Apr 082019
 

I was on a customer case where SharePoint requests were taking significant time to complete. The issue eventually turned out to be because of a low value for MaxConcurrentAPI which in turn caused incoming SID resolution calls to pile up at the DC. This post is not about MaxConcurrentAPI, if you want to know more about MaxConcurrentAPI please read following article:
https://blogs.msdn.microsoft.com/spatdsg/2006/01/05/maxconcurrentapi-or-how-fast-can-you-authenticate-users/.

But the reason I’m writing this post is because of a script that I wrote to reproduce the SID resolution issue with a DC. At the heart of this script is the following script block….

#Script block which will be used by Powershell Jobs
$ADSidResolve = {
    param($sid)
    Write-Host "SID: $sid"
    $objSID = New-Object System.Security.Principal.SecurityIdentifier($sid)
    $objUser = $objSID.Translate( [System.Security.Principal.NTAccount])
    $objUser.Value
}

I’m using the System.Security.Principal.SecurityIdentifier.Translate API to translate a SID to username. To translate a username to its SID, use System.Security.Principal.NTAccount.Translate API instead. Here’s a sample script which accomplishes that…

#Script to translate currentuser's username to SID
$currentUser = [System.Security.Principal.WindowsIdentity]::GetCurrent()
$currentUserName = $currentUser.User.Translate([System.Security.Principal.NTAccount])
$objSID = New-Object System.Security.Principal.NTAccount($currentUserName)
$objUser = $objSID.Translate( [System.Security.Principal.SecurityIdentifier])

Write-Host "Current user: $currentUserName, SID: $($objUser.Value)"

Here’s the full script to translate a file full of SIDs to username, I used this script to stress test DC. Note that this script executes SID resolution in parallel using PowerShell jobs so this script is a good tutorial for using PowerShell jobs as well.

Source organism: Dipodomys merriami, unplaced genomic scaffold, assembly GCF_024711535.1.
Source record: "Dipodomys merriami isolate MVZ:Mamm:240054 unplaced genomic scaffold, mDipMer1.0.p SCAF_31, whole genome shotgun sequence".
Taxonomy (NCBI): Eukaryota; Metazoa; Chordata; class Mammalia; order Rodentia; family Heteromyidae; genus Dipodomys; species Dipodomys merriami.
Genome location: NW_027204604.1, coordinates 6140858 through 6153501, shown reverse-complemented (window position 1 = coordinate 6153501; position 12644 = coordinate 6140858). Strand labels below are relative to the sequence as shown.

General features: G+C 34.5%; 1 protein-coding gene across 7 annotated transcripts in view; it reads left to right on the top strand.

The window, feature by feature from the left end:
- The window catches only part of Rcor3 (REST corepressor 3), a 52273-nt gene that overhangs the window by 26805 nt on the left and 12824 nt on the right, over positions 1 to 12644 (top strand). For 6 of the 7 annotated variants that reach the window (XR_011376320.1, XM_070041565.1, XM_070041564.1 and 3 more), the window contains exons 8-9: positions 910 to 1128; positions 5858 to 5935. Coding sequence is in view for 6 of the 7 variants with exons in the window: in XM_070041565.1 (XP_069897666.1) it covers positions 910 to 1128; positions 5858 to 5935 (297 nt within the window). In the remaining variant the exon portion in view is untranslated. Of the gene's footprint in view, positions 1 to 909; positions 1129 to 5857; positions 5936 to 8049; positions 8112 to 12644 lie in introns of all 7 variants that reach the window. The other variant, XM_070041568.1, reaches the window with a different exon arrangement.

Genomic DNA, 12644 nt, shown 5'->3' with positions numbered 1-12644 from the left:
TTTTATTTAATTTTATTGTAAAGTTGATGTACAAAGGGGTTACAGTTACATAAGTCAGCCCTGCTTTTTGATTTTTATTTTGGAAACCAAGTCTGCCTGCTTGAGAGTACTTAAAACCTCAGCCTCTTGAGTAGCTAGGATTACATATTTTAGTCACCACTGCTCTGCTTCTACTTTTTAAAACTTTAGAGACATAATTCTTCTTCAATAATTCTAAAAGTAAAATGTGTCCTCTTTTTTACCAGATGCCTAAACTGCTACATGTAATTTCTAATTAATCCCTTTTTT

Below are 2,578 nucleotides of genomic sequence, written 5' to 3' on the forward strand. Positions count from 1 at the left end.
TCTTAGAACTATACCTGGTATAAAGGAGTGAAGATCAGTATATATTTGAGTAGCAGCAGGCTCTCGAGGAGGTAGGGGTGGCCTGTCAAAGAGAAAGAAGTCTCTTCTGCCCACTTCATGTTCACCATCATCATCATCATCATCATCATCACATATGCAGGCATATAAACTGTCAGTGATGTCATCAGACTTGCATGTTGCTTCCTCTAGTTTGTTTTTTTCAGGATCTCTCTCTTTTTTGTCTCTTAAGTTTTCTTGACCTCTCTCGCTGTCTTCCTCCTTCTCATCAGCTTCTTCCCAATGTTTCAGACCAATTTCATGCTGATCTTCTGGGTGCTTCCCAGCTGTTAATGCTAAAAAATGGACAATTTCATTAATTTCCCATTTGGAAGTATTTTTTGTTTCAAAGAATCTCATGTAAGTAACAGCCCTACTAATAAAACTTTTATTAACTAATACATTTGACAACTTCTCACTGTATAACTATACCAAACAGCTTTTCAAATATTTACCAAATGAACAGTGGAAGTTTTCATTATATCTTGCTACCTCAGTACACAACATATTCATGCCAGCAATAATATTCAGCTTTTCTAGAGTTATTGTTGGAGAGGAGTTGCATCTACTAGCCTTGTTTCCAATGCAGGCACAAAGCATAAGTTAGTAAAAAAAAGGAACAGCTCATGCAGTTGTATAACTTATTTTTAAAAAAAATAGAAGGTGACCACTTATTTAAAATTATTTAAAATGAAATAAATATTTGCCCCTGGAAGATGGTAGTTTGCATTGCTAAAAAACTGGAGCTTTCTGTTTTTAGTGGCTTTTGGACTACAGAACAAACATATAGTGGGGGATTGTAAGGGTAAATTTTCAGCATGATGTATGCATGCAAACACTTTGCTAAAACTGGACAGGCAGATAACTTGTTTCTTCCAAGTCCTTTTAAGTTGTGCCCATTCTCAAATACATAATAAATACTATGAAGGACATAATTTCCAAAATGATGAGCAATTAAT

When running this script please make sure you’ve got C:\Sids.txt created with all the SIDs in it. Also note that there is a better way (using System.Security.Principal.IdentityReferenceCollection.Translate) for translating these SIDs but since I am simulating a customer scenario so I had to follow this route.

#follow this script on github: https://github.com/nibubt/powershellsnips/blob/master/ADSIDResolve.ps1

$filePath = "C:\sids.txt" #make sure this file contains SIDs that needs to be resolved.

# Verify file status #
if((Test-Path $filePath) -eq $false)
{
    Write-Error -Message "File $filePath does not exist. Please correct file path before using this script. Exiting!"
    return
}

#Read in UserName and Password securely
$username = Read-Host -Prompt "Please enter username: "
$pwd = Read-Host -Prompt "Please enter your password: " -AsSecureString
$cred = New-Object System.Management.Automation.PSCredential($username,$pwdz
if($null -eq $cred)
{
    Write-Error -Message "Invalid credentials! Exiting!"
    return;
}

# Count of lines to show progress
$sidlines = Get-Content -Path $filePath | ForEach-Object{$_.Trim()}
$totalLines = ( $sidlines | Measure-Object -Line).Lines

if(0 -ge $totalLines)
{
    Write-Error -Message "File $filePath empty?! This file must contain the SIDs you're intending to resolve! Exiting!"
    return    
}


#Script block which will be used by Powershell Jobs
$ADSidResolve = {
    param($sid)
    Write-Host "SID: $sid"
    $objSID = New-Object System.Security.Principal.SecurityIdentifier($sid)
    $objUser = $objSID.Translate( [System.Security.Principal.NTAccount])
    $objUser.Value
}

$alljobs = @()
$curLine = 0
foreach($line in $sidlines)
{
    ++$curLine;
    $JobName = "PSJOB-SIDResolve-$line"    
    $alljobs += Start-Job -ScriptBlock $ADSIDResolve -Name $JobName -Credential $cred -ArgumentList $line